- Footbinding and Women’s Labor in Sichuan by Hill Gates, and: Regulating Prostitution in China: Gender and Local Statebuilding, 1900–1937 by Elizabeth J. Remick
The two books that are the subject of this review may at first glance seem like an odd pair. While both touch on issues that are often featured in Chinese women’s studies—the book by Hill Gates looking at footbinding and the book by Elizabeth Remick focusing on prostitution—their authors come from different disciplinary fields, address very different problems, and use different methodologies. What links the two books is a turn away from what has been a dominant trend in the study of Chinese women’s history. Over the last several decades much of the best work in women’s and gender history has been influenced by cultural studies approaches, using literary sources to understand the lives of women in “traditional” Chinese society, exploring the representations and discourses that surrounded women’s lives.1 This approach has made great strides in exploring the lives of upper-class women, but has had little to say about the lives of the middle and lower classes who could not read or write and who have left few records of their lives and none of their thoughts.
Gates and Remick have shifted the spotlight from the world of upper-class genteel society, where well-educated women expressed their feelings in letters and poems, to the lives of poorer rural and urban women. Gates draws on a large database of interviews with elderly women in Sichuan, and Remick uses records kept by local governments to explore efforts to regulate prostitution in Guangzhou, [End Page 196] Hangzhou, and Kunming. Each of the books presents a nuanced argument about the lives of women in the lower ranks of Chinese society and also offers insights that should stimulate discussion about broader issues in Chinese society. Remick’s analysis closely examines three case studies of regulation of prostitution as a way to track different local approaches to state building, and Gates’s work, which argues for the link between footbinding and handicraft work, provides a window for reconsideration of many of the prevailing ideas about the role of girls and women in the twentieth-century Chinese family economy. Each book raises questions about and offers approaches to understanding the ways in which women’s bodies and labor were controlled, in the case of Gates’s book by the family and in Remick’s by the local state. In both cases, control of a woman’s body was directly linked to controlling the income that resulted from her labor.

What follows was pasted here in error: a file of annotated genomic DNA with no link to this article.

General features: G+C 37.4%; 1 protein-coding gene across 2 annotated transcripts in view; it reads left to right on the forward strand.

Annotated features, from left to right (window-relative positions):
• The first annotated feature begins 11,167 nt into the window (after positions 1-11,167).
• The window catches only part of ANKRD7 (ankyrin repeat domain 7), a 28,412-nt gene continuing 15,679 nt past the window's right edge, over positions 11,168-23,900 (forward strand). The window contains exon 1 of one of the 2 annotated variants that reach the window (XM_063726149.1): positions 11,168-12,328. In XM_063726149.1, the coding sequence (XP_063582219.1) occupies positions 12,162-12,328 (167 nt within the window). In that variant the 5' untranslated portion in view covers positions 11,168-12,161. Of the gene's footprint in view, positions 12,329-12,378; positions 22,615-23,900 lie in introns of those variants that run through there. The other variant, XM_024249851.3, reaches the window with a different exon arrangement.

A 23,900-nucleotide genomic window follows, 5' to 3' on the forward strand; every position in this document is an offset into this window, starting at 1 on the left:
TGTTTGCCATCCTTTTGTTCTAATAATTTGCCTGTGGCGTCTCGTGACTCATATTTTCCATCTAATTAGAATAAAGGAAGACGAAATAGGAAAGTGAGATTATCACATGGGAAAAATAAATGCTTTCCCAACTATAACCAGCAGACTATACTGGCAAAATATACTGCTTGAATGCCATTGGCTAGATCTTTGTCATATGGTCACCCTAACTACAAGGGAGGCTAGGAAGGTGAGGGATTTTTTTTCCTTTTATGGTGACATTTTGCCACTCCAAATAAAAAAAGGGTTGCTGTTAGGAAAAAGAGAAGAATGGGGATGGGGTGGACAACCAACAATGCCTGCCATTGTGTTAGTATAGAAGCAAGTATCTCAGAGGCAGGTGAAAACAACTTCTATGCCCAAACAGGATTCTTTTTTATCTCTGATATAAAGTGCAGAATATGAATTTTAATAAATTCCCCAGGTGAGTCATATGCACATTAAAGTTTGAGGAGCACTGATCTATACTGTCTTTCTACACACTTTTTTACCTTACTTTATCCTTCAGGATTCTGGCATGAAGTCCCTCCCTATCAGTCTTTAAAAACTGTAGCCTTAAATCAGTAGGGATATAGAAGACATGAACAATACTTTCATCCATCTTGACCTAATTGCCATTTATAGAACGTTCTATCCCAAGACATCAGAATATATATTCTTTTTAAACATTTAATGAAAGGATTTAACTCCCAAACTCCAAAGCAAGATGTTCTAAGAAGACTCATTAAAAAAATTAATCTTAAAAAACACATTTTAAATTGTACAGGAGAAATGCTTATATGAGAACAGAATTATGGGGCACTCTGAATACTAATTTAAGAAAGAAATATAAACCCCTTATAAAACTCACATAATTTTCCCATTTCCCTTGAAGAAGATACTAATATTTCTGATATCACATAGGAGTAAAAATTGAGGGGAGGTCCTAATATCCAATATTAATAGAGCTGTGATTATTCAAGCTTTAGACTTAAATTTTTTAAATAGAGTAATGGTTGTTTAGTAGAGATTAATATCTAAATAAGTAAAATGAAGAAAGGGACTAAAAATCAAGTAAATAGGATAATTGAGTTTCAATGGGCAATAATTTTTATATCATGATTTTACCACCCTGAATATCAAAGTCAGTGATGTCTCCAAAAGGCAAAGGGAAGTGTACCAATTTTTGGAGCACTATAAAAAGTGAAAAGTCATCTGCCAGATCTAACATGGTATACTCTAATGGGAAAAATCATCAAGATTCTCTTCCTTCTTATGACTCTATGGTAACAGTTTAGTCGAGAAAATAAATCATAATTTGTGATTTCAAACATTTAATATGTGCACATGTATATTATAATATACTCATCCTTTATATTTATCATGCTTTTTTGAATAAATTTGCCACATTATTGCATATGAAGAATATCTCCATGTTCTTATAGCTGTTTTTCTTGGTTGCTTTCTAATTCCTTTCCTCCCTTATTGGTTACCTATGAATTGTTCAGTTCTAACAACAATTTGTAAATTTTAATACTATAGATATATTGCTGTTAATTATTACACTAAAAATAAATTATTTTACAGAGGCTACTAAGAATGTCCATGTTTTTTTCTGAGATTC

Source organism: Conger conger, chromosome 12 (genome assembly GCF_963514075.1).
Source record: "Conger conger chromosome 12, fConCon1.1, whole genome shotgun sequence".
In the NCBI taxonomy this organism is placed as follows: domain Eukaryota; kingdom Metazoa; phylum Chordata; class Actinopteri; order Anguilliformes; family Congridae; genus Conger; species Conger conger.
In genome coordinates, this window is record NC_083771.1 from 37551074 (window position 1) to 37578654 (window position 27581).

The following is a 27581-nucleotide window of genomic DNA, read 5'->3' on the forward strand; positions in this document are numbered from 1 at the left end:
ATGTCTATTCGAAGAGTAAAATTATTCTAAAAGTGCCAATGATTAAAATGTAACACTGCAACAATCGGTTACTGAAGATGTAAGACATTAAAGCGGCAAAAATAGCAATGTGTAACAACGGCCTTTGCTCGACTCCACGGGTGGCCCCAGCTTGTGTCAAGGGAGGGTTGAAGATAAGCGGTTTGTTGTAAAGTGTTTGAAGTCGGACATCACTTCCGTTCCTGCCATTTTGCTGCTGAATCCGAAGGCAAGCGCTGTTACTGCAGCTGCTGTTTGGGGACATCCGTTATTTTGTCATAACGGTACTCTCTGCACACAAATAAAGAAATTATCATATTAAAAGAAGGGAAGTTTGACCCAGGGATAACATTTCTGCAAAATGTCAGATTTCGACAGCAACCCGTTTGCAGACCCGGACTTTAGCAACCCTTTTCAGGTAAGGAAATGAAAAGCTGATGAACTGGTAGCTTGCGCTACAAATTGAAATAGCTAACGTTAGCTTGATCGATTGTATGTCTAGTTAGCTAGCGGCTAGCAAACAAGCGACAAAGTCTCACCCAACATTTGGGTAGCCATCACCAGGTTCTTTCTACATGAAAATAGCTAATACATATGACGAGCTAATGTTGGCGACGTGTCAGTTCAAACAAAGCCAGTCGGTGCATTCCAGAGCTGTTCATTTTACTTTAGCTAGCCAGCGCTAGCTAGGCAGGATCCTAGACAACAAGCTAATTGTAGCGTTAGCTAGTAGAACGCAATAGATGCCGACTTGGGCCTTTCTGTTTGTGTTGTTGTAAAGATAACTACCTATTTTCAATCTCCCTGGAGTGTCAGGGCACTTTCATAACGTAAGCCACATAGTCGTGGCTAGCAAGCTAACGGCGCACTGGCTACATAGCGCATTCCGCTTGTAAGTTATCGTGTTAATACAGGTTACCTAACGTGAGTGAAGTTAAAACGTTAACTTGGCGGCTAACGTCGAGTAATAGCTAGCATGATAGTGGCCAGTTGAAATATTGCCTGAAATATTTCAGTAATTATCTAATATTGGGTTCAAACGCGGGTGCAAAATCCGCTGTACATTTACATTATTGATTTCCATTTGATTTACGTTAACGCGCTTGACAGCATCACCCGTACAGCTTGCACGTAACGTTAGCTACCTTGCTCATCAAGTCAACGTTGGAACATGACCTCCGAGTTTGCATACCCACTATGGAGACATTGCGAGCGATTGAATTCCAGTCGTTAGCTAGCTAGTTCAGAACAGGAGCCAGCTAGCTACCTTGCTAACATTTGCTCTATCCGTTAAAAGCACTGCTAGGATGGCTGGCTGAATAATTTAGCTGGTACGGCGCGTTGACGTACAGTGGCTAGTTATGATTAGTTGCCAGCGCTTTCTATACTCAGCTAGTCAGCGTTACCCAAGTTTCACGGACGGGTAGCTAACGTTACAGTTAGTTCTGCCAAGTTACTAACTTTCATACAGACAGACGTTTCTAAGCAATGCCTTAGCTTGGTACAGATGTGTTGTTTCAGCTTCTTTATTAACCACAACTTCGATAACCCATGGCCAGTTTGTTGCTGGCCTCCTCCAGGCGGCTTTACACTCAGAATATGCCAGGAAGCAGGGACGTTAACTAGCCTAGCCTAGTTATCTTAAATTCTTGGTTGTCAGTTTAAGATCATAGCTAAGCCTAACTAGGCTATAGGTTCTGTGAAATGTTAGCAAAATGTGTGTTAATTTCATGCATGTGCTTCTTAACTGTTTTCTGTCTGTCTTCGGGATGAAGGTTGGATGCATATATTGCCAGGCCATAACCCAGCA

Footbinding and Women’s Labor in Sichuan draws on a large survey of interviews in Sichuan conducted by Gates and her Chinese collaborators from the Sichuan Provincial Women’s Association. Her informants from ten counties in Sichuan were born during the late nineteenth and early twentieth centuries, and through their own experiences and their recollections of the experiences of their mothers and grandmothers they provide data on the practice of footbinding and its relationship to marriage practices and work within the family from the mid-nineteenth century to the mid-twentieth century. Although this is not the first book that has used interviews with footbound women as a source, the size and scope of this sample allows for more sophisticated statistical analysis than previous work on the relations among footbinding, work, marriage patterns, and a host of other questions, and it goes a long way to answering questions about the actual practice of footbinding in early twentieth-century rural China.
The book combines arguments based on the survey data with densely argued chapters that critique some of the classic explanations of the practice of footbinding. Gates notes at the outset that she is not going to consider questions about the origins of footbinding or its spread from the...